Winston “Kokayi” Patterson is embroiled in a fight for a justice after a middle-aged white man brandished a gun at him during an altercation near the Walter E. Washington Convention Center last month. / Photo by Sam P.K. Collins

For more than 40 years, Winston “Kokayi” Patterson has treated an untold number of Washingtonians through substance abuse and mental health treatment, and natural healing. However, much of that has had to be put on hold after an altercation near the Walter E. Washington Convention Center in Northwest.

Patterson said a middle-aged white man, angry that he relieved himself in the parking lot behind his storefront, cursed, spat on and brandished a gun at the slender, grey-loc’d elder. Officers later arrested the alleged assailant, Michael James Conway of Central Safe and Lock, charging him with assault with a deadly weapon and having a firearm without a business license. They also detained Patterson on a simple assault charge.

Nearly a month after the incident, only one man has to report before a judge.

“My situation’s no different from any Black man who’s been accosted by a belligerent white man, said Patterson, 64, a lifelong D.C. resident. “The conditions of Black people haven’t changed much.”

After his release from the Metropolitan Police Department (MPD) 3rd District precinct in Northwest on the early evening of July 13th, Patterson had to submit a urine sample and adhere to a stay-away order. Earlier this week, nearly 60 people filled Courtroom 220 in D.C. Superior Court during his initial arraignment hearing. The presiding judge scheduled Patterson’s trial for the morning of September 26th.

Efforts to raise awareness about the renowned healer’s case and clear his name have been weeks in the making. On Aug. 2nd, a friends and supporters hosted a fundraiser at Sandovan Restaurant and Lounge in Northwest, an endeavor that garnered several hundred dollars in contributions and featured Al-Malik Farrakhan, executive director of Cease Fire, Don’t Smoke the Brothers, an antiviolence group on which Patterson serves on the board of directors.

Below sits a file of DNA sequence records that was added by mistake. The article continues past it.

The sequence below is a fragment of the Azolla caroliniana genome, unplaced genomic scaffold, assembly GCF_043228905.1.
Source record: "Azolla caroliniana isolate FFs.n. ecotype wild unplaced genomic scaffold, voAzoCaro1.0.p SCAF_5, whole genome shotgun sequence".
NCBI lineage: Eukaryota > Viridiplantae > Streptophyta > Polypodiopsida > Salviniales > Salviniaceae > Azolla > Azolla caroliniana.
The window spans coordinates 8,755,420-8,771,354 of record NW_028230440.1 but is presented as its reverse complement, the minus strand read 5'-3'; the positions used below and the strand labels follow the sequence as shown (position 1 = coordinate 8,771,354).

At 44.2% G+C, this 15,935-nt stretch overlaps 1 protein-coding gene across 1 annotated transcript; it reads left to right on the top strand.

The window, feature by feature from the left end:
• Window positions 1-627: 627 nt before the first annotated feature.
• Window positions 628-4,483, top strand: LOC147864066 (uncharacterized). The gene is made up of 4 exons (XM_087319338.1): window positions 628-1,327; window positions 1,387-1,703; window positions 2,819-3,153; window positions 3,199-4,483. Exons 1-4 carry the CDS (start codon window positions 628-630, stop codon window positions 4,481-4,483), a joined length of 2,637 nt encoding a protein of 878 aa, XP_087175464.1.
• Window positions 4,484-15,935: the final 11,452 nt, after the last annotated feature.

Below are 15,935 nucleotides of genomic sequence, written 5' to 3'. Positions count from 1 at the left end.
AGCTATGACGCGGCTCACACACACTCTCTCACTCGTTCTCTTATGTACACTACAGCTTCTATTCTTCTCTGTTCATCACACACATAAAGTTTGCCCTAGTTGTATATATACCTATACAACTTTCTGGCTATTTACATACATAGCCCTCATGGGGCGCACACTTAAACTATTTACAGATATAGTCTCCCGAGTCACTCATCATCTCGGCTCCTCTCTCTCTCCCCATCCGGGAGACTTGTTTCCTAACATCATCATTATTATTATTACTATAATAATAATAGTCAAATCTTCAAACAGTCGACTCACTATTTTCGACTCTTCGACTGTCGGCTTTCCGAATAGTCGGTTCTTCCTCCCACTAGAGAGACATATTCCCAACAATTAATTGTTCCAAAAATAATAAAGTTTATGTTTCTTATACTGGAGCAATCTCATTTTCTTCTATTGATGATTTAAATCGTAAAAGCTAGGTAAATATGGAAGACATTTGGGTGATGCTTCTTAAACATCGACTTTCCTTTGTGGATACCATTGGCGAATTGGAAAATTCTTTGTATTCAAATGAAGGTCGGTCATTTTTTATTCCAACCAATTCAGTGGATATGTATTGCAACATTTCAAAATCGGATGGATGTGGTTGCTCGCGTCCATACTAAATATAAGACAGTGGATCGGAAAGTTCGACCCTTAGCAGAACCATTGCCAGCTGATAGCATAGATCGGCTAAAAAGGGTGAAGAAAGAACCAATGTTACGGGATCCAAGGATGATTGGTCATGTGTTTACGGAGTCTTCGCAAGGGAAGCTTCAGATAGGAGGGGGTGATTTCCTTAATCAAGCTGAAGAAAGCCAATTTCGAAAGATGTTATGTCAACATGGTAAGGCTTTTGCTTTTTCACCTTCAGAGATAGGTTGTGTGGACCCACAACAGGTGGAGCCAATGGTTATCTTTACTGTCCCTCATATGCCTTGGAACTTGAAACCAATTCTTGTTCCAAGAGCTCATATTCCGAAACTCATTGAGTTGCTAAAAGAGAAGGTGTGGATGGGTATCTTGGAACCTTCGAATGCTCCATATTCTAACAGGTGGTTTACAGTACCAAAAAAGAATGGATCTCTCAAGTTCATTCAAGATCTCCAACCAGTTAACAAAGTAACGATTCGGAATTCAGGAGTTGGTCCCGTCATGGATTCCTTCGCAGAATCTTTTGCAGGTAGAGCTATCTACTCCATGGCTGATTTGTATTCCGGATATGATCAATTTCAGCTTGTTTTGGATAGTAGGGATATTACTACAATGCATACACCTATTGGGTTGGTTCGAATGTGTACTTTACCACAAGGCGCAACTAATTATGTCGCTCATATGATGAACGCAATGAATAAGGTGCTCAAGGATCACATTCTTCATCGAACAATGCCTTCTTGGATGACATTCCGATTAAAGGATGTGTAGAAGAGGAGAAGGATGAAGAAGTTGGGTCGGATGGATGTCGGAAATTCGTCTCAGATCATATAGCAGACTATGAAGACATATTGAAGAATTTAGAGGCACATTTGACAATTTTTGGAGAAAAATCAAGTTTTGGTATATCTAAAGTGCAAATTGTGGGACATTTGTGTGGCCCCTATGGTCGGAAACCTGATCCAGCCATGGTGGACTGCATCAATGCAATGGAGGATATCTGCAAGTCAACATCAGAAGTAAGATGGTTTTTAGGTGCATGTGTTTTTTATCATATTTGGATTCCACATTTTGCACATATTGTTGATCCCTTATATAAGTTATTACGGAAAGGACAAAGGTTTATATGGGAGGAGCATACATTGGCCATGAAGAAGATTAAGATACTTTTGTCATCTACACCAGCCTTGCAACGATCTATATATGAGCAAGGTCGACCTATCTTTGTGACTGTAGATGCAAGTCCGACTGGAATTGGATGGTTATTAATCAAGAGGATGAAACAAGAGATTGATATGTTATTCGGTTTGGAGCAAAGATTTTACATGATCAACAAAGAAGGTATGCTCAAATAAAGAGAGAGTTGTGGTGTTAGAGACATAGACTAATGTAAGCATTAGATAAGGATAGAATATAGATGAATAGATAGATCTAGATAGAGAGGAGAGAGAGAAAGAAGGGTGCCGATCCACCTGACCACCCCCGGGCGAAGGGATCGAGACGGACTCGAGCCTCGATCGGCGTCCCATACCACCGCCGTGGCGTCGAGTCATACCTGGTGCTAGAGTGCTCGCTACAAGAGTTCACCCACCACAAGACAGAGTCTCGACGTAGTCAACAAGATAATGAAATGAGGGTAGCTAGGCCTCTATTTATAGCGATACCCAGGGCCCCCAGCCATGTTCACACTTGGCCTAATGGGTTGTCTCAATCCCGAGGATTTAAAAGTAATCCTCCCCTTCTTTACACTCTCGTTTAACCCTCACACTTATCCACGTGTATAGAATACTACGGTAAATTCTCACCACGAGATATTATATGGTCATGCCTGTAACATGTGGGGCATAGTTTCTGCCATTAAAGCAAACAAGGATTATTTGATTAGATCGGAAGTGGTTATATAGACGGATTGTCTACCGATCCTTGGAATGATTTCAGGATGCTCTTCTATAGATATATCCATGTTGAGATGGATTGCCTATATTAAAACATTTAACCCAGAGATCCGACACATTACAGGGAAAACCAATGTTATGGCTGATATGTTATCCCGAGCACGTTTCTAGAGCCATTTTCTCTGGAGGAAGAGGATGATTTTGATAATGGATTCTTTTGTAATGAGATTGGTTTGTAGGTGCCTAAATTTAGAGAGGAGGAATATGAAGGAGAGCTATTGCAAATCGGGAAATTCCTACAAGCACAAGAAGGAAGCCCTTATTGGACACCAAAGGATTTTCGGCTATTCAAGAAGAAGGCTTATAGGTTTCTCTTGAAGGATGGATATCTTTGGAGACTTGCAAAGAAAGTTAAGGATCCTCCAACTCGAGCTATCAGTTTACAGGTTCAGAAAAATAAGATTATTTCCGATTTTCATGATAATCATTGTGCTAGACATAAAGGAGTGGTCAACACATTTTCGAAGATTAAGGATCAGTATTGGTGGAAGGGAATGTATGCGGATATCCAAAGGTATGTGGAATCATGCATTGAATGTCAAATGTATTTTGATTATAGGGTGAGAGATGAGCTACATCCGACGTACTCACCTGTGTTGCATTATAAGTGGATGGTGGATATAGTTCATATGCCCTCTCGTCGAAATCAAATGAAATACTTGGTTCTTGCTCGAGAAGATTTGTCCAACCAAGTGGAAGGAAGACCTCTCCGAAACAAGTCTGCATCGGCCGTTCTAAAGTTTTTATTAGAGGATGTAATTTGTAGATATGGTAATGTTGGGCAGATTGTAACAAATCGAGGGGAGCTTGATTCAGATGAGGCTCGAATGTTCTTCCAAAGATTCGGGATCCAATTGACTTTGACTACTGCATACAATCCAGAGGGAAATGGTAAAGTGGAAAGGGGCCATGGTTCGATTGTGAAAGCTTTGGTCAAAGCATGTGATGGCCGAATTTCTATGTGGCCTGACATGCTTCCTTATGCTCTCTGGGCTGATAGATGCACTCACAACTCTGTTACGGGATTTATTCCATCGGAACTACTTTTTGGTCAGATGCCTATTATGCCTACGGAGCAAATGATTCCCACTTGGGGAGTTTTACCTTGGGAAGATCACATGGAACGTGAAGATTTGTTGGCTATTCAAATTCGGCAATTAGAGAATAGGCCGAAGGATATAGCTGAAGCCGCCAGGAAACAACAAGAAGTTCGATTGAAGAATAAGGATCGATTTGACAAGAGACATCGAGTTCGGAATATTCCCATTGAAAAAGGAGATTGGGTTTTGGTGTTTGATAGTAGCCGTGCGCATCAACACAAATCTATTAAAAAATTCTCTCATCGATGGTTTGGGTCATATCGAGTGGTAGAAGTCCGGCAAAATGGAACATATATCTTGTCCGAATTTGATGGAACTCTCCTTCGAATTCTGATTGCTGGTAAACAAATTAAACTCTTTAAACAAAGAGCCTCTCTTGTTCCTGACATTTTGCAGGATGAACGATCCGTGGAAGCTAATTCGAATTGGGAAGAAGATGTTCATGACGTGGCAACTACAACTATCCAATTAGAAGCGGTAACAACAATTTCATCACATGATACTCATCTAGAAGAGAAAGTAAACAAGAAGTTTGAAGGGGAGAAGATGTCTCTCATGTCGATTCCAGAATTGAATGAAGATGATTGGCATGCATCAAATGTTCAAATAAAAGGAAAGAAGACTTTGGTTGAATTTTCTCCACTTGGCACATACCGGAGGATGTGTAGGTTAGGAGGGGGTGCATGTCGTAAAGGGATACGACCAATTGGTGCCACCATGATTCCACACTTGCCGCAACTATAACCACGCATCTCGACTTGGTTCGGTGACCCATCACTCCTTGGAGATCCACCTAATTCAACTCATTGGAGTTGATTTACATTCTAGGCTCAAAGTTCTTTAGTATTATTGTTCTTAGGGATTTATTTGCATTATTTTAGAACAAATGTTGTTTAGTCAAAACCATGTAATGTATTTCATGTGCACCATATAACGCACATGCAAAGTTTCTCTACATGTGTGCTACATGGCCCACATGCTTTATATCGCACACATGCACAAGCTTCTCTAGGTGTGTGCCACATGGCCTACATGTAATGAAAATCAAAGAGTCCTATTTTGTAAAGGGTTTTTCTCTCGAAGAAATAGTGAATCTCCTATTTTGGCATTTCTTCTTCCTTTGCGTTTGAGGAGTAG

Earlier this month, Patterson appeared on the To Heal DC Show with Joni Eisenburgon WPFW 89.3 FM. He also said he met with former D.C. Shadow U.S. Representative Charles Moreland (D), The Rev. Graylan Hagler, and other community leaders. On Wednesday, supporters led a demonstration in front of Central Safe and Lock. On Aug. 17th, major activities are also scheduled to take place. Yuma Bellomee, also known as Dr. Yew, recently did his part in hosting an herb walk in Anacostia Park in the latter part of last month.

“I would like to use this situation to raise awareness of human rights,” Patterson added. “We must fight for the rights of all Black people, against the injustice and repressive behavior presented to us by police officials and people in the community who have a reactionary state of mind.”

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Central Safe and Lock, located on 7th Street NW across the street from the Walter E. Washington Convention Center. / Photo by Sam P.K. Collins

On the day of the incident, Patterson planned to attend the Fellowship Conference, then in its second day, with a longtime friend and patient who was serving as a staffer. By the time Patterson could no longer hold his urine, the duo had parked their vehicle directly in front of Central Safe and Lock, located across the street from the convention center on the corner of 7th and L streets in Northwest.